They will recognize me, and I will recognize them. Though it might take a second or two, for them. They don’t expect me. Once they get past the wrinkles round the eyes and the no hair, they will tell that it’s their son. The faces stay the same, nobody ends up looking like a different person. This is what I think, but Christ knows really. Maybe my eighty-year-old mammy has shrunk, and dyed her hair, and worked into her late sixties, or early seventies, and had sadness, and been sick, and maybe people do look different after all, their faces, because what would I know, I know nothing, just my impressions, guesses, what I’ve learned but I’ve not learned much, not compared to others.
I see there is no nameplate on the door. There was one, our name. The name my old granda handed down, and his before him, and all that. This might mean they’ve moved – moved, or else died. Or it’s a different door, and they never put the nameplate back on. Or my da just got sick of it, pulled it off and painted over the marks. Fucking nameplate, giving the game away to everybody. He could’ve stopped wanting every Tom, Dick, or Harry bastard to know whose door they were chapping. That’s as I remember him, saying things like that. If he hadn’t changed too much, it’s the kind of thing I can imagine him saying, thinking, doing.
So no nameplate and a net curtain behind the glass square, frosted glass, to hide what lies within eh. A doorbell on the side. No knocker. Maybe I’d flap the letterbox. But then I wouldny hear what kind of doorbell it was, if it was a ringer or a singer. Do both. One then the other. Maybe a rap on the frosted glass for good measure. Decisions. Fucksake.
But would my mam ever have bought a potplant and sat it outside the door. She had a thing about cats. A thing called hate. I can imagine her if she came out and a cat had pissed her good potplant. She would’ve considered that possibility when she sat the pot down, the thought would definitely have crossed. Unless she didny mind cats so much now. Maybe she’d mellowed. I am on the landing, the stairs are done with, and if I was for flapping that letterbox straight away this instant then I am within prime flapping distance. But just to chew over if my mam might’ve mellowed in her old age towards cats. If my possibly dead and therefore now-fictional mother who possibly doesny live in that house anymore might or might not have mellowed, if mellowed is the word, towards cats in general, fictional fictitious cats of this neighbourhood of which there may be none whatsoever, which could explain the presence of a potted plant that may or may not be anything to do with the female person who may or may not live there anymore, may or may not be beyond the other side of that door with the heart beating away, blood still going round the old veins, sipping her tea quietly, or maybe just a set of bones somewhere, in a box, if those festering bones that are under the ground now would’ve taken fictional imaginary cat-piss into account at all when deciding, if it had been her choice, whether to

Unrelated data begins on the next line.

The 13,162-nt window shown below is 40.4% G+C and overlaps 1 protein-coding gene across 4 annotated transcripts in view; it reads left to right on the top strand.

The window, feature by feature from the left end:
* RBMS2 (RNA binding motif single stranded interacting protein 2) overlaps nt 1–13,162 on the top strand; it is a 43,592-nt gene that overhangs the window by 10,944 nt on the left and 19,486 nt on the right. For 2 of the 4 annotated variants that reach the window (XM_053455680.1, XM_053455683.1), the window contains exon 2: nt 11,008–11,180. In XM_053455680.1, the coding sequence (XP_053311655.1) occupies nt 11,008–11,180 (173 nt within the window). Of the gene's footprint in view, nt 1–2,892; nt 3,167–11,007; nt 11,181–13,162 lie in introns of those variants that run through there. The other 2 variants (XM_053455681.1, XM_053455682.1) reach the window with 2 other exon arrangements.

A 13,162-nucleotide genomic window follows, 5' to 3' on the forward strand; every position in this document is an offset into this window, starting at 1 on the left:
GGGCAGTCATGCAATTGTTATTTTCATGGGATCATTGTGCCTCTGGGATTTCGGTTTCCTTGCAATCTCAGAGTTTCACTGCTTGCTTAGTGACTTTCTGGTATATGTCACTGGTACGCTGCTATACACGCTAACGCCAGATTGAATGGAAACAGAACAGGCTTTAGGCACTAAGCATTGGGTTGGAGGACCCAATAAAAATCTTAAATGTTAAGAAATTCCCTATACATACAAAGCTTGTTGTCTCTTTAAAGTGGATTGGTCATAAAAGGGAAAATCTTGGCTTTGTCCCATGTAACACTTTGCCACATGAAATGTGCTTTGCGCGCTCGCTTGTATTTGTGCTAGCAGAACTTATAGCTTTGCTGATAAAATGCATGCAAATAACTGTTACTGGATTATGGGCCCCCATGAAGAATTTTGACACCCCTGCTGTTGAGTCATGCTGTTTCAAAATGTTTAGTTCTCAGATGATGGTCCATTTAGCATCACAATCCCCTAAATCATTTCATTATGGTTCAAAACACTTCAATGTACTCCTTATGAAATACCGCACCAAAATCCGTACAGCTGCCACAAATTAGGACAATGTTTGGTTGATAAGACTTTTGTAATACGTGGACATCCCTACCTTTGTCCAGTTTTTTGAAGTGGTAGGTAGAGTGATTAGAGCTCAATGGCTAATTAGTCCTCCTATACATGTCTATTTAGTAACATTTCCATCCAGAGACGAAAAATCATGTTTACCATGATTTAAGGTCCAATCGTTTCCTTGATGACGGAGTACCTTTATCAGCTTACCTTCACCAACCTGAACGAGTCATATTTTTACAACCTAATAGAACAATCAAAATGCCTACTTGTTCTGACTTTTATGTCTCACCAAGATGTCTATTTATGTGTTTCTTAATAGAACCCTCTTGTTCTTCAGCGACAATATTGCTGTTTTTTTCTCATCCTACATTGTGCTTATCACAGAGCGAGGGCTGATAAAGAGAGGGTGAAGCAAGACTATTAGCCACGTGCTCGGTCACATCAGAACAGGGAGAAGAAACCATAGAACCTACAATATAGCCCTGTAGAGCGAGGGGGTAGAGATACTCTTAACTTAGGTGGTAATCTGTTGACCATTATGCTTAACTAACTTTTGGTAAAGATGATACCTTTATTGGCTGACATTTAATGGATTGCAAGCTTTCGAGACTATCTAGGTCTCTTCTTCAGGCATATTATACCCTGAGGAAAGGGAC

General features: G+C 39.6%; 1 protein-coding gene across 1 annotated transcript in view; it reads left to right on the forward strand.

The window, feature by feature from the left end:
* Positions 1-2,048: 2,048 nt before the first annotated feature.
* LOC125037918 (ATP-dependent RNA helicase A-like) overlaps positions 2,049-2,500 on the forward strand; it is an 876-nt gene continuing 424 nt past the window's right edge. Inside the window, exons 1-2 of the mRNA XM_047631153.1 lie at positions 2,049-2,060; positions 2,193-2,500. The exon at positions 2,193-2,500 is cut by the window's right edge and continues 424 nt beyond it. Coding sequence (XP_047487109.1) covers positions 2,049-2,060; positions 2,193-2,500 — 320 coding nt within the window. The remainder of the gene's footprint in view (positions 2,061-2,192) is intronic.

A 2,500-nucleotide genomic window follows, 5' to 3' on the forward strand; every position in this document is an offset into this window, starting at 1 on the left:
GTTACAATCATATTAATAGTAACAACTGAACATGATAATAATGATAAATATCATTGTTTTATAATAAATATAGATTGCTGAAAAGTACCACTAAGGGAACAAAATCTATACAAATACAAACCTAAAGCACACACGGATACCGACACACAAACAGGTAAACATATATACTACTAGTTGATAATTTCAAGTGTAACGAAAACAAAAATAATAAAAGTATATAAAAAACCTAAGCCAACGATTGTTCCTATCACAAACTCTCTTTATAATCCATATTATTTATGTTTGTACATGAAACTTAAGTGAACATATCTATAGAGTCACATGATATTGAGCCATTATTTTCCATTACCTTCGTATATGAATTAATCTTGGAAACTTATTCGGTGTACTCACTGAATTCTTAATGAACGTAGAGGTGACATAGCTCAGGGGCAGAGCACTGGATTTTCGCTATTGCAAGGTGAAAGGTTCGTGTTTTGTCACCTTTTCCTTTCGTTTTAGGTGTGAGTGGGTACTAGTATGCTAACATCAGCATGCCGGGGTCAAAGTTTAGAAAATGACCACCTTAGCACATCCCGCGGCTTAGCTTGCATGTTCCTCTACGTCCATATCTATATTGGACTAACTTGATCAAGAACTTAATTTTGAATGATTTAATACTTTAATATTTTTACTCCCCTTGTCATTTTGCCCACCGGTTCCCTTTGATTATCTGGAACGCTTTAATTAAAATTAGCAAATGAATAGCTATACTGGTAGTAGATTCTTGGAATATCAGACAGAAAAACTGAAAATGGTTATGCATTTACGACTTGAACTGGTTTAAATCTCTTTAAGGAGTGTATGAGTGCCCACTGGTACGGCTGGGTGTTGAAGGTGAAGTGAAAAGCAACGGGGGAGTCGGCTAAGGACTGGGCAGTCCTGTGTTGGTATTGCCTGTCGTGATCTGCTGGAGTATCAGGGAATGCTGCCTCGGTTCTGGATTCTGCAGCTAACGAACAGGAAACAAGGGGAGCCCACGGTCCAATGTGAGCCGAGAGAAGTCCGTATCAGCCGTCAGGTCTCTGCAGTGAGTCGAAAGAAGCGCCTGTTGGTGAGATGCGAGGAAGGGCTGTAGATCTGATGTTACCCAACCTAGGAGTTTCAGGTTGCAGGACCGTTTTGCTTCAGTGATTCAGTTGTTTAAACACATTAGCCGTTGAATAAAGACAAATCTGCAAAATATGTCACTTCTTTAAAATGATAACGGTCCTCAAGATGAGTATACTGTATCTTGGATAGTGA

The need to think, for some time to think …
But I am looking again at the frosted glass, to see if any of the wee globules flicker, showing movement somewhere behind, in the old lobby. Nothing but the net, the still net hanging on the other side. There is a memory in my head of me, the boy, throwing a cricket ball through the frosted glass because I was lying on the steps and had hurt my leg or my knee, and my mammy couldn’t hear me shouting, trying to shout on her but crying, I was crying so hard. They told the story at all the family get-togethers, mam loved the telling of that moment where she saw the ball on the carpet, knew it was me, rushed out to give me what for, and then saw my dirty teary wee face, and the blood on the trousers, and carried me on and into the bath, and told my da it was boys from up the flats that broke the window.
I don’t know if I can remember this happening, and me doing it and me seeing her and the glass everywhere, the kisses and the bath, the secret, or if my pictures of it all were made later, when I was older, when the mammy told it and everybody was looking at me and smiling, and asking me. I never know if the memory is real, a real memory, or made out of her story, her telling of it. What if she exaggerated. Misremembered. Made it up. A fabrication. Nobody can know. It could’ve been boys from up the flats, for all anybody cares now. What boys. If she is dead, the memory doesny exist. What flats. It could’ve never existed, none of it.
The net curtain is moving. Moved, slightly. Out a little, back against the frame. Soft, slight motion. A draught inside. A window somewhere is cracked open. Or was it a hand, a finger, after seeing this figure through the glass. And what would happen if I just flapped the letterbox. If I smashed it, for real this time, on purpose, in this moment. I could shatter it, give them a fright. Maybe they need a fright. What would happen if I put my fist clean through it, clean, and into the face of whoever twitched the curtain, is standing there now, casting a shadow over but not knowing, waiting for movement but not moving, breathing and looking but not speaking, no, not saying anything. Just breathing.
Or, if I just move forward.
If I take one more step. ●